Answering ‘Yes’

The Romans did not possess a word of affirmation—a ‘yes’ that stands alone. Instead, they used one of two ways to express a positive answer to a question.

1. The first is to repetition the verb of the question, which implies affirmation.

  • Do you sing?—I sing: canisne?—canō.
  • Does your father jog?—Indeed, he does: currit parēns?—currit.

This repetition is particular useful with double questions, where it allows the respondent to clearly choose one of the two (or few) options.

  • Did you see it, or are you repeating something you have heard?—I saw it myself: vīdistī an dē audītō nūntiās?—egomet vīdī.

2. There are a number of places where this would get awkward, so the Romans have a variety of affirmative adverbs to replace the repeated verb.

  • Is her name Julia?—Yes it is: Iūlia eī nomen est?—nomen est. (awkward)
  • Is her name Julia?—Yes it is: Iūlia eī nomen est?—ita vērō.

There a set number of these adverbs, and they sometimes couple to form more emphatic responses.

  • vērō, in truth, true, no doubt
  • etiam, even so, yes
  • ita, thusly, yes
  • sānē, surely, no doubt
  • certē, certainly, unquestionably
  • factum, true, so it is

Each of these has a its own flavor. ‘Factum‘ would be appropriate for past completed actions (think faciō), ‘certē‘ works both to affirm and to dispel the double of the questioner, whereas ‘vērō‘ is more of a calm rejoinder. Some combinations:

  • ita vērō, certainly
  • ita est, it is so
  • sānē quidem, absolutely

Some examples:

  • Is she as gorgeous as they say?—oh yes. estne ut fertur in formā?—sānē.
  • Did you already take out the trash?—I did. stramenta exduxistī?—factum.
  • Is he really so selfish?—He sure is. estne vērō tantum egoisticus?—ita vērō.

The Essential AG: 336a, 337

If you readers out there know of any other standard Latin ‘yes’s feel free to add them below.

Uses of Iam

Origin of Iam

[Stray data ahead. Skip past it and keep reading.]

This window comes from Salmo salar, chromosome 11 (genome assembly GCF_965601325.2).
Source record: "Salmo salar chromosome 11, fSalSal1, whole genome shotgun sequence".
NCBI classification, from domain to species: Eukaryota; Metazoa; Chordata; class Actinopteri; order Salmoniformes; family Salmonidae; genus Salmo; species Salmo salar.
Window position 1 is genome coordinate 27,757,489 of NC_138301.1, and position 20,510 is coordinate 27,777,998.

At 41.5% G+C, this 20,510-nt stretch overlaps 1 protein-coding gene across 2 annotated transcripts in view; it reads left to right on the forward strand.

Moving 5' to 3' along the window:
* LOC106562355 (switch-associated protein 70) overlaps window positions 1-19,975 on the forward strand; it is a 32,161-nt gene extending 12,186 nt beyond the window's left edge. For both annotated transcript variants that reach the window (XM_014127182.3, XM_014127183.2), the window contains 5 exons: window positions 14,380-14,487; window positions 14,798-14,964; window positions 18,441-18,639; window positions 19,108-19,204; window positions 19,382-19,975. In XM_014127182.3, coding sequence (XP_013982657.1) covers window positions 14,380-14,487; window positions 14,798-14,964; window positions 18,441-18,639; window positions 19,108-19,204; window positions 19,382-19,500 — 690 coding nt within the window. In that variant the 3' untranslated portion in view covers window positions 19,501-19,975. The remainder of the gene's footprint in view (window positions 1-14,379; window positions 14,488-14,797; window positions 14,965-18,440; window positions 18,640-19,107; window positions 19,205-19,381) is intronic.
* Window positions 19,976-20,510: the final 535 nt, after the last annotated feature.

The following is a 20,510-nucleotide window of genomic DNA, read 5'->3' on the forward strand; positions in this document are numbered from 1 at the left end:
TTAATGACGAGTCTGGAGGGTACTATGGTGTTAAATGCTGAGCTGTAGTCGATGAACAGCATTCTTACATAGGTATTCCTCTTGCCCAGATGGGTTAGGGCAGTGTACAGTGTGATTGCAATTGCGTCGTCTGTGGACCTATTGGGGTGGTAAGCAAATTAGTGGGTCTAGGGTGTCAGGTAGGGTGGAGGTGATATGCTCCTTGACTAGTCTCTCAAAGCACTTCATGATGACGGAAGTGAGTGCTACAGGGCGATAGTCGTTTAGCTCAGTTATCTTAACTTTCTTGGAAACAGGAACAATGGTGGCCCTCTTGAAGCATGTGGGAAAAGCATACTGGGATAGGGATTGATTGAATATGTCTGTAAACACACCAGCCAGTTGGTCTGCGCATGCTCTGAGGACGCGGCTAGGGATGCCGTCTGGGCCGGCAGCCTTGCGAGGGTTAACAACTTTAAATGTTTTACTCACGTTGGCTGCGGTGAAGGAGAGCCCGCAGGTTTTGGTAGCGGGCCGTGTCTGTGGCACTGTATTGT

“Of uncertain formation” (AG, 215.6)

Summary of Use

Iam is an adverb and may be translated now, already, at length, or presently

“With negatives, iam means no longer.” (AG, 322b)

Iam may modify any tense.

  • With the imperfect or pluperfect, iam is ingressive, marking the start of past action.


  • I have already said before: iam anteā dīxī.
  • There is no longer room for mercy: nōn est iam lēnitātī locus.
  • This has come to be a practice: hōc iam erat īnstitūtum. (ingressive iam)

Nunc versus Iam

Nunc merely notes the present, the immediate, the pressing.

Iam adds “a reference to the previous time through which the present state of affairs has been or will be reached.” (AG, 322b)

Iam will mark a transition between the previous and present; nunc only considers the present.


Etiam (viz. ‘et iam’) is an adverb and may be translated also, even, yes

Etiam usually precedes the verb it modifies, making it more emphatic than quoque, which usually follows

  • He acts not only with words, but also with force: nōn verbīs sōlum sed etiam vī ēgit.
  • Are you well? Yes, indeed I am: Agis benē? Etiam egō.

Etiamsī (viz. ‘etiam sī’) begins a concessive clause and should be translated even if

  • Even if you have nothing to write, write anyway: etiamsī quod scrībās nōn habēbis, scrībitō tamen.

Iamdiū and iamdūdum are adverb and should be translated for a long time

These take present verbs in Latin, but perfect verbs in English translation.

  • For a long time I have not know what you were doing: iam diū īgnōrō quid agās.
  • I have long been urging you: tē iam dūdum hortor.

Where they take imperfect verbs in Latin, iamdiū and iamdūdum denote “an action continuing in the past but begun at some previous time.” (AG, 471b)

  • I had been weeping for some time: iamdūdum flebam.

The Essential AG: 322b

Famous Phrase: etiamsī omnēs, egō nōn: even if all others [abandon you], I will not.

[Jesus to Peter, Matthew 26:33-4]